CHARLESTON, W.Va. -- I noticed a spike in excitement as football season approached. I saw an increase in people wearing blue and gold and kelly green. I always like to see the Mountaineers and Thundering Herd win. I support both teams because I am lucky to have a degree from both schools. But, I think our state has overlooked the most significant part of intercollegiate and high school sports: the students.
The cheapest ticket available for WVU vs.William and Mary was $63. The cheapest ticket available for the Herd against Miami of Ohio was $15. Besides the gate, football programs at our state universities produce revenue from TV, merchandise licensing, corporate sponsors, and (we all hope) bowl games. Basketball also produces money for both schools. By the way, the highest paid person in West Virginia is WVU Head Football Coach Dana Holgorsen who earns more than $2 million a year.
WVU and Marshall athletic events draw crowds and benefit local businesses like hotels, restaurants and bars. Many people are hired to sell beverages and programs. And they hire people to clean it all up, too. Sports, especially football, are a big deal in our state. However, none of this would exist without the schools and their students.
In 2003, tuition was $1,774 per semester for state residents at WVU. This year, state residents will pay $3,228 per semester. It costs much more for our children to get a college education because I'm not including room and board, books and other money needed. WVU and Marshall have had to increase their tuition because our state government has been cutting its financial support of higher education for years.
In every debate all politicians are asked what they think the role of government should be. Many have trouble with this question. A primary role of our state government is to provide a system of education for all state residents. Article XII, Section 12-1 of the West Virginia Constitution of 1872 states: "The Legislature shall provide, by general law, for a thorough and efficient system of free schools."
Our Legislature has failed to meet its constitutional requirement. Our schools, specifically higher education, are not free for state residents. County school systems are not funded equally to provide students with "a thorough and efficient system."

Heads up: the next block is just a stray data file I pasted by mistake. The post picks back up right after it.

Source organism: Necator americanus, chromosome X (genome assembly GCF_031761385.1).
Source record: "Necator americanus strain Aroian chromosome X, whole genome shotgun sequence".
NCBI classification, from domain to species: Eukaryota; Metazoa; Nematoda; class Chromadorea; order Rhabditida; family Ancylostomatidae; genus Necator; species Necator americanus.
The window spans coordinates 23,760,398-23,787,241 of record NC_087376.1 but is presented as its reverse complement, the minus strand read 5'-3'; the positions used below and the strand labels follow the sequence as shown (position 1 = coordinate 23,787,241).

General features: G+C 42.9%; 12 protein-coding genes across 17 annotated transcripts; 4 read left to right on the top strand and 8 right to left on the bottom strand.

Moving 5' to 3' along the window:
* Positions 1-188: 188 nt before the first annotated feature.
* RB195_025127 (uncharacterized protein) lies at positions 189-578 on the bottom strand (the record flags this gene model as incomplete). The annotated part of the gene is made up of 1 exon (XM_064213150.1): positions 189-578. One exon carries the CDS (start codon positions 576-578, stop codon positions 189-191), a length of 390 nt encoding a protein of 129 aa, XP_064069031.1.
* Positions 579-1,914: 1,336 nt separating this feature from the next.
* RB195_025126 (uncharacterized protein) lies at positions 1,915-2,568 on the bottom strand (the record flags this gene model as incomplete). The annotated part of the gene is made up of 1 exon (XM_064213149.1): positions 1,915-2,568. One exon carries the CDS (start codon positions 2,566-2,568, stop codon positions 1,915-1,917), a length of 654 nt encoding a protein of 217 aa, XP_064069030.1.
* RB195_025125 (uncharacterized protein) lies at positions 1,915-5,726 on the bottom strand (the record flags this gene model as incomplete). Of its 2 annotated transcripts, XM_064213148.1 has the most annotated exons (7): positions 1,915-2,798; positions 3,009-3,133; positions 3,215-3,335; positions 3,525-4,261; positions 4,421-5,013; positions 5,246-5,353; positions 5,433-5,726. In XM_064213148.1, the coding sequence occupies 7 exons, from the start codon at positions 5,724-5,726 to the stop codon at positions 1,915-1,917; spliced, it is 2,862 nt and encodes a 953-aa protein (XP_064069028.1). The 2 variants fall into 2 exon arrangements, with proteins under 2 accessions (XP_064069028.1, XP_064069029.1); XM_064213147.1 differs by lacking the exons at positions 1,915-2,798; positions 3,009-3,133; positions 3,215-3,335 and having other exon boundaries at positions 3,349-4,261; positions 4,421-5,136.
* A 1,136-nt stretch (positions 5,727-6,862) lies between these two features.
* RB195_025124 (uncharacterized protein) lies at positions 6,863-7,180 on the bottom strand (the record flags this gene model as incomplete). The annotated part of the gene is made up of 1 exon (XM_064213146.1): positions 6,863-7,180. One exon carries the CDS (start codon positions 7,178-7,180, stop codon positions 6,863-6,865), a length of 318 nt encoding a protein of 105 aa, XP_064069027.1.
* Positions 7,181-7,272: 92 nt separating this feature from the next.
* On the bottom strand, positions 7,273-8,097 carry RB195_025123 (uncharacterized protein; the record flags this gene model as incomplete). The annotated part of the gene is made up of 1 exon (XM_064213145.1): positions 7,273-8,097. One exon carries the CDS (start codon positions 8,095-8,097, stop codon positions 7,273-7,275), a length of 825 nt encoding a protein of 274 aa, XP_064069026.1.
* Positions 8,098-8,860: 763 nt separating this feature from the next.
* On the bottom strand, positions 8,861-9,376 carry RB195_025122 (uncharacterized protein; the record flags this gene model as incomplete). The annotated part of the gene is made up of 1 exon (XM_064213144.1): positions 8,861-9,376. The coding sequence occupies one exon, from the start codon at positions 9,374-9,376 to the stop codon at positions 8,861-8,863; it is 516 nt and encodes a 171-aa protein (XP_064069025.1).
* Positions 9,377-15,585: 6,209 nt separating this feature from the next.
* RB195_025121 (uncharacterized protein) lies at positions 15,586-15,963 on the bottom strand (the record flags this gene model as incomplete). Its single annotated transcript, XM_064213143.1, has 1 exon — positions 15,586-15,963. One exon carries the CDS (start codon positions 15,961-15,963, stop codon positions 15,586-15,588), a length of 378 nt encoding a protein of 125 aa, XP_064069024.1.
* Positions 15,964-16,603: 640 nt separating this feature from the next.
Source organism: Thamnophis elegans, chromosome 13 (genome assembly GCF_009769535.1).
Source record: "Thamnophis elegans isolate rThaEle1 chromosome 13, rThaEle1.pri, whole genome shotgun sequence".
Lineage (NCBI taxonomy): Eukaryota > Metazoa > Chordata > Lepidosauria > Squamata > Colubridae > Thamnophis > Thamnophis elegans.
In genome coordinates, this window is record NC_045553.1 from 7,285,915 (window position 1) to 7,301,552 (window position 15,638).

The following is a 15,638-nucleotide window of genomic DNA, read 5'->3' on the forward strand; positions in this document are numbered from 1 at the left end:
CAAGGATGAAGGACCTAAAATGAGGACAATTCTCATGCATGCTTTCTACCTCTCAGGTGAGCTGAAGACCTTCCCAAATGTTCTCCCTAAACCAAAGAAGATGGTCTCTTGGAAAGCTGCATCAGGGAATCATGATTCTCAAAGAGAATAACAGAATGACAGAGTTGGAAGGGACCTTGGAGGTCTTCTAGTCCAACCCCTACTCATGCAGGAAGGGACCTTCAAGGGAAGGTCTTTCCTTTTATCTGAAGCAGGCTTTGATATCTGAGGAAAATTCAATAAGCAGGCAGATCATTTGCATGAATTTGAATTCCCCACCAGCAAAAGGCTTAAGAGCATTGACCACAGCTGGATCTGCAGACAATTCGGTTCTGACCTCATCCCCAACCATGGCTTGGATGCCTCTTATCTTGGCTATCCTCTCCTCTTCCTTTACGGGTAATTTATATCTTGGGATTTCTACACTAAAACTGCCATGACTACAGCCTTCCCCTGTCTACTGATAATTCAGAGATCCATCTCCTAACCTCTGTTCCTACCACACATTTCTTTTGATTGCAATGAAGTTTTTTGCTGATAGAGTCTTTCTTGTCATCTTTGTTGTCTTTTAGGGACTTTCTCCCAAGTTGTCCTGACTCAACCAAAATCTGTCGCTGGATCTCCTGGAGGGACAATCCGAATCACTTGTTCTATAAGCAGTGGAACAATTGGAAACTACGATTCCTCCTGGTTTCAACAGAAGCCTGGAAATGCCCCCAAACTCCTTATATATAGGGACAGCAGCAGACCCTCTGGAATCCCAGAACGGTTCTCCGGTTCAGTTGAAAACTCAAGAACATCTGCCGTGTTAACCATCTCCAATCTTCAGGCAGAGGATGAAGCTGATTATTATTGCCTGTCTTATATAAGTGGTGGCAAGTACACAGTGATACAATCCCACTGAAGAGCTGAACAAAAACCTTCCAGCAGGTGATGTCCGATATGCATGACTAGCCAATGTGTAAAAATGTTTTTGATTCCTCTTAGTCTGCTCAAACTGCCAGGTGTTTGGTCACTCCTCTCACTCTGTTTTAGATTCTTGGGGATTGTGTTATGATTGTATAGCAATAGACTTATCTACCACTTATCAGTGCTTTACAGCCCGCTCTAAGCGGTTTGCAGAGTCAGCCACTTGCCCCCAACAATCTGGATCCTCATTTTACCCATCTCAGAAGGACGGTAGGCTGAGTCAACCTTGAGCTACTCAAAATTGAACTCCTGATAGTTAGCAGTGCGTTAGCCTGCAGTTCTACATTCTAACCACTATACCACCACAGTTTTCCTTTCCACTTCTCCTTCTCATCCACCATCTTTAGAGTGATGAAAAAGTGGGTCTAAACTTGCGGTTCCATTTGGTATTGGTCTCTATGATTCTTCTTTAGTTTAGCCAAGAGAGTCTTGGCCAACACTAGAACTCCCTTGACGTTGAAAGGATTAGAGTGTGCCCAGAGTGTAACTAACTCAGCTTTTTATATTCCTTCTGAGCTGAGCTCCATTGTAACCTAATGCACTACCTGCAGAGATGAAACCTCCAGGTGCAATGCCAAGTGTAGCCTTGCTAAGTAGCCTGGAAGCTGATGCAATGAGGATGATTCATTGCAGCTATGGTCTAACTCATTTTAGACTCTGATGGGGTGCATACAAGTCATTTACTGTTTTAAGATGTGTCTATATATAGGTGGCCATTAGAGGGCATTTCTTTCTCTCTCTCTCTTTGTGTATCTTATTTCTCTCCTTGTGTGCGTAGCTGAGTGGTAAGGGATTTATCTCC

So, millions spent on football, for example, and less spent on education. This sums it all up. We fund our state public school system with personal property taxes collected through county school levies and state funds. The tax burden is on working people under the current system. The Promise Scholarship is funded with gaming money from the Lottery. Due to the increase of tuition resulting from state funding cuts to higher education, the Promise won't cover 100 percent for our state's most qualified students. So we're not keeping our promise to our children.
Who benefits? The answer is big banks and Wall Street. They benefit from the "for-profit" student loan industry that exploits our failure to provide West Virginia residents with a free education. Out-of-state vendors benefit as we privatize public education and send our hard-earned tax dollars to testing companies and consultants like McGraw Hill or Public Works LLC that did the recent Education Audit.
Who benefits from a free education? West Virginia college graduates who are freed from the burden of student loans and can keep more of their money in our communities. Workers who have been laid off and need retraining. Career changers benefit, too. The concept behind the West Virginia Department of Education's 21st Century Learning is that a "lifelong career" no longer exists. Obviously we need to be able to retrain our state's workforce on demand. Unemployed people don't have the money to go back to school.
Educational success for students should be based on ability, not ability to pay. So, here's my idea: We should add a fee to all college football game tickets, a special tax on all merchandise, and collect a percentage of TV money and bowl money that will be used to lower tuition for state residents at state supported colleges and universities.
If people are willing to pay $63 to watch a WVU or Marshall football game, they shouldn't mind $10 more.
Corporate sponsors should pay an added fee to help lower tuition costs, too. Don't want to pay more for football? Another way of funding education would be a per cubic foot of natural gas produced tax (along with drinking/well water protections) of the Marcellus Shale and Utica Shale natural gas reserves. Cut the personal property tax burden on working families and tax corporate profits instead, with all money collected going to a truly free education system for all West Virginians.
Montani Semper Liberi.
Park is a retired teacher from Kanawha County Schools and former president of American Federation of Musicians Local 136.